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Folinic Acid (Leucovorin)

Summary: Folinic acid (tradename Leucovorin) is a form of folic acid that has long been given to protect people against harmful side effects of cancer treatment medications such as methotrexate. Newer research suggests that folinic acid is associated with improvements in core and associated symptoms of ASD. It appears to be safe and well-tolerated.
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What is Folate, Folic Acid, Methylfolate and Folinic Acid? 

Folate is an essential B vitamin required for normal brain development; it is the natural form of vitamin B9 found in foods such as dark green leafy vegetables.

Folic acid is a synthetic form of folate often placed into supplements and fortified foods.

After ingesting folate or folic acid, an enzyme produced by the MTHFR gene converts folate or folic acid into folinic acid, a form that the brain can use.

  • A problem at this step is that people may have trouble with the enzyme that converts 5-MTHF into folinic acid.

Folinic acid is then converted into the active form methylfolate.

Cerebral folate receptor alpha (FRα) transports 5-methyltetrahydrofolate (5-MTHF) into the brain.

  • A problem at this step is that some people have folate receptor alpha autoantibodies (FRAAS), which keeps 5-MTHF from getting into the brain.

Unfortunately, many problems can lead to low brain folate, aka cerebral folate deficiency (CFD), which is associated with:

  • Autism spectrum disorders (ASD). People with ASD have FRAAS much more frequently than other people.
  • Physical abnormalities.

When people have low folate in the brain (cerebral folate deficiency), about 44% have ASD (Rossignol, 2021).

When people have ASD, their chance of having FRAA is 19X more likely than typically developing children without an ASD sibling (Rossignol, 2021).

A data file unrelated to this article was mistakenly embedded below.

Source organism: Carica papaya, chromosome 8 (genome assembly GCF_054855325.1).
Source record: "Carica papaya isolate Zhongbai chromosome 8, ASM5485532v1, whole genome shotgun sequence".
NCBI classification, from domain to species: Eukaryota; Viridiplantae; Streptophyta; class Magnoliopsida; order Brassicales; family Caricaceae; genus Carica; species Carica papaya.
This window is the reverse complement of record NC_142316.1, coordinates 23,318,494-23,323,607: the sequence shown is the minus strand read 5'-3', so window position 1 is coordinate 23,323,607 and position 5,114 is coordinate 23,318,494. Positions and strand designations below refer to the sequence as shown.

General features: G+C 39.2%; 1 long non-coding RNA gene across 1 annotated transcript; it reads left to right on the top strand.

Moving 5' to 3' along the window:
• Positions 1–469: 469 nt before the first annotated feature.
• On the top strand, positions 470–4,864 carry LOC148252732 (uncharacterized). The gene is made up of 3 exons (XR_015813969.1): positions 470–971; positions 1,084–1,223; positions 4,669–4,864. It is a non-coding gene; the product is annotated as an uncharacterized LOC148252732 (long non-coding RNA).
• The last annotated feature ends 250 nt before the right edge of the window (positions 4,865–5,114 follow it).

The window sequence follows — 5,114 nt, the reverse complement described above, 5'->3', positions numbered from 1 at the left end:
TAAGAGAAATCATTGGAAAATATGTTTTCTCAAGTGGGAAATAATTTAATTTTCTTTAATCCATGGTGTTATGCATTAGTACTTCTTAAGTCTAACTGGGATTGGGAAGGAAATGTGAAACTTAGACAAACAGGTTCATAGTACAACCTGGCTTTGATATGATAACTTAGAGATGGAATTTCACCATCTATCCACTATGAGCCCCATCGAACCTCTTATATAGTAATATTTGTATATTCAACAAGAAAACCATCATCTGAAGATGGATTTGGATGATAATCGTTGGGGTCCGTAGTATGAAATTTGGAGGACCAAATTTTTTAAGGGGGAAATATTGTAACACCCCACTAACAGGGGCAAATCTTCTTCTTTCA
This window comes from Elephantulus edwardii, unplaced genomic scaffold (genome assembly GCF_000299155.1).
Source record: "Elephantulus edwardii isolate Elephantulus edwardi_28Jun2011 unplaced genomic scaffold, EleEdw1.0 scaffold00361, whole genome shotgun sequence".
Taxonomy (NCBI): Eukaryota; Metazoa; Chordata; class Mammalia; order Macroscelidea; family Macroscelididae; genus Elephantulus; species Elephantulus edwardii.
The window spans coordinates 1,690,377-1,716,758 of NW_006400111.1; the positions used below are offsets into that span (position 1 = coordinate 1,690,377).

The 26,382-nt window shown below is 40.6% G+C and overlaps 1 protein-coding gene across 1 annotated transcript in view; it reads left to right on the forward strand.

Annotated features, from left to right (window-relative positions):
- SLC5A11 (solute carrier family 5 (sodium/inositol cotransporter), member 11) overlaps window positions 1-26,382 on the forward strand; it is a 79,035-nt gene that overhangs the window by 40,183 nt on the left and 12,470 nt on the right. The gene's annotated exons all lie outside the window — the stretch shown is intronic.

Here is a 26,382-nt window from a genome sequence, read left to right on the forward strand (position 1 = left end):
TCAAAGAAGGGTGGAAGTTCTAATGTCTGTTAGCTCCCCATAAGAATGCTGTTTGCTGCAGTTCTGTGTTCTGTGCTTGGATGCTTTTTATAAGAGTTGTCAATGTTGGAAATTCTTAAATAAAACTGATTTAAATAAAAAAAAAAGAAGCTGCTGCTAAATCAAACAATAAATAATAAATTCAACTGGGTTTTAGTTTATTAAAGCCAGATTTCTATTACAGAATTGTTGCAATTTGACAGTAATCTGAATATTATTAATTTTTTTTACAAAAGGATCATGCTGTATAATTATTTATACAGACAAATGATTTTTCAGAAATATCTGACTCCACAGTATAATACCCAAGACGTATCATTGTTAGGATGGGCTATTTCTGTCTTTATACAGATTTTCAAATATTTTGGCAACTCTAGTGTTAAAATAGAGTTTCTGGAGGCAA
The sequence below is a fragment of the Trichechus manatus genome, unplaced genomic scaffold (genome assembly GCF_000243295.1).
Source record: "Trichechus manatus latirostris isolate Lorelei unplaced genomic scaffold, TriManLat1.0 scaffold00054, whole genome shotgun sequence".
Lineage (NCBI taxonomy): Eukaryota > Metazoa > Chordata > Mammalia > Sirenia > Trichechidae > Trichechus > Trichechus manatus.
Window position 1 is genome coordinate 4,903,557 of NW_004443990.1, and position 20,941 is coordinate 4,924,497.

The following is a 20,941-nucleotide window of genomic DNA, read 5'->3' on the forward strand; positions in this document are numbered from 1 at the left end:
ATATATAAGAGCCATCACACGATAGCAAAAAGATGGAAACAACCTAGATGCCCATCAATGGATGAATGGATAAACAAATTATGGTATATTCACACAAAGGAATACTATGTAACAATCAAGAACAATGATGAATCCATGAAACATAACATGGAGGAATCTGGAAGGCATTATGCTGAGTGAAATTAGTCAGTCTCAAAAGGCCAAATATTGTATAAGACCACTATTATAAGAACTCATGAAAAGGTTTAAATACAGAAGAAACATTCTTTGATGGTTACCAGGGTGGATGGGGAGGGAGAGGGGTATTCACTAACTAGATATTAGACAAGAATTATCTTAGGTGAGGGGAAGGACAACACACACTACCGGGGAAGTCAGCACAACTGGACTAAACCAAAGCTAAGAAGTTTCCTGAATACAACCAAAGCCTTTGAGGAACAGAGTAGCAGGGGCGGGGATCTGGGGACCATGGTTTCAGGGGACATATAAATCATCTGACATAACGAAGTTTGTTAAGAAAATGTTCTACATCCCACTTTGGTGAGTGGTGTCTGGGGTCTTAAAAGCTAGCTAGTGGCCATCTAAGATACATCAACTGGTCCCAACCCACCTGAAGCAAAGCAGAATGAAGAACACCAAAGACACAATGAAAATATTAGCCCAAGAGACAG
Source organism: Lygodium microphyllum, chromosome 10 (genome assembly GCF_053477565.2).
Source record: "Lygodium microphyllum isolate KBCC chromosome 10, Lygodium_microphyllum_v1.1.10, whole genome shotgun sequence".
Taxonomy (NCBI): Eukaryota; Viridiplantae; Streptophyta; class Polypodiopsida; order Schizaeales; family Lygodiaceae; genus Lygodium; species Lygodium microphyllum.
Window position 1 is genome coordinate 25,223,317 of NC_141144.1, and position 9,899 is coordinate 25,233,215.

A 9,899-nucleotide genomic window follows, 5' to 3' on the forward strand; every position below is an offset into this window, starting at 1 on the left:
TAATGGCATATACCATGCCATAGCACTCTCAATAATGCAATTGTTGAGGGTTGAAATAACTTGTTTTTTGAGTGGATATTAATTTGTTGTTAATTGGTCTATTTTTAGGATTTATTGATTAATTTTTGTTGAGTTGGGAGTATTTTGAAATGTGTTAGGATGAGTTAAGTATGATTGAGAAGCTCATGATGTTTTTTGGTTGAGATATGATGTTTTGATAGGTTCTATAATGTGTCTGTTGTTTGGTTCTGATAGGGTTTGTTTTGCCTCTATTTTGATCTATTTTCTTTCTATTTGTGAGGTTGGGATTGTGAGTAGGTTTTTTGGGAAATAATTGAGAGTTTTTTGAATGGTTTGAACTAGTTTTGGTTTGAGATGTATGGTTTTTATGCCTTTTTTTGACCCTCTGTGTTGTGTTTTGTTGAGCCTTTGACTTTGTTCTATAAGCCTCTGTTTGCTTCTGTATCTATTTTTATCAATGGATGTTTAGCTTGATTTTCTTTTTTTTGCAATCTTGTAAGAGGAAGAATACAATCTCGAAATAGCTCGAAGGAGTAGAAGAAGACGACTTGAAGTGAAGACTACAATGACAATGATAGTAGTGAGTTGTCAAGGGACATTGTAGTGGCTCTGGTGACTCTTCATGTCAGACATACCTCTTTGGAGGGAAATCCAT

The Folate Pathway

Folate or folic acid

Converted by MTHFR enzyme

Folinic acid (leucovorin)

Methylfolate, aka 5-methyltetrahydrofolate (5-MTHF)

Transported into the brain

What is Folinic Acid?

Folinic acid is a treatment for low folate and has been used for years to help protect against low folate in people who receive cancer treatments such as methotrexate. Newer studies show that perhaps it can help people with autism spectrum disorder (ASD).

What Can Folinic Acid Help With?

As of Jun 2022, twenty-one studies (including four placebo-controlled and three prospective controlled) have treated individuals with ASD using folinic acid (Rossignol, 2021).

For individuals with ASD and cerebral folate deficiency (CFD), a meta-analysis found improvements with folinic acid in

  • Overall ASD symptoms (67%),
  • Irritability (58%),
  • Ataxia (88%),
  • Pyramidal signs (76%),
  • Movement disorders (47%),
  • Epilepsy (75%).

For individuals with ASD in general, leucovorin improves

  • Communication (significant improvement with medium-to-large effect sizes)
  • Core ASD symptoms
  • Attention (with large effect sizes)
  • Stereotypy (i.e. unusual movements) (with large effect sizes).

How to Find Folinic Acid Treatment?

Are you in Canada?

  • See a physician, as folinic acid is available by prescription only.

Can I Use Folate, Folic Acid or Methylfolate?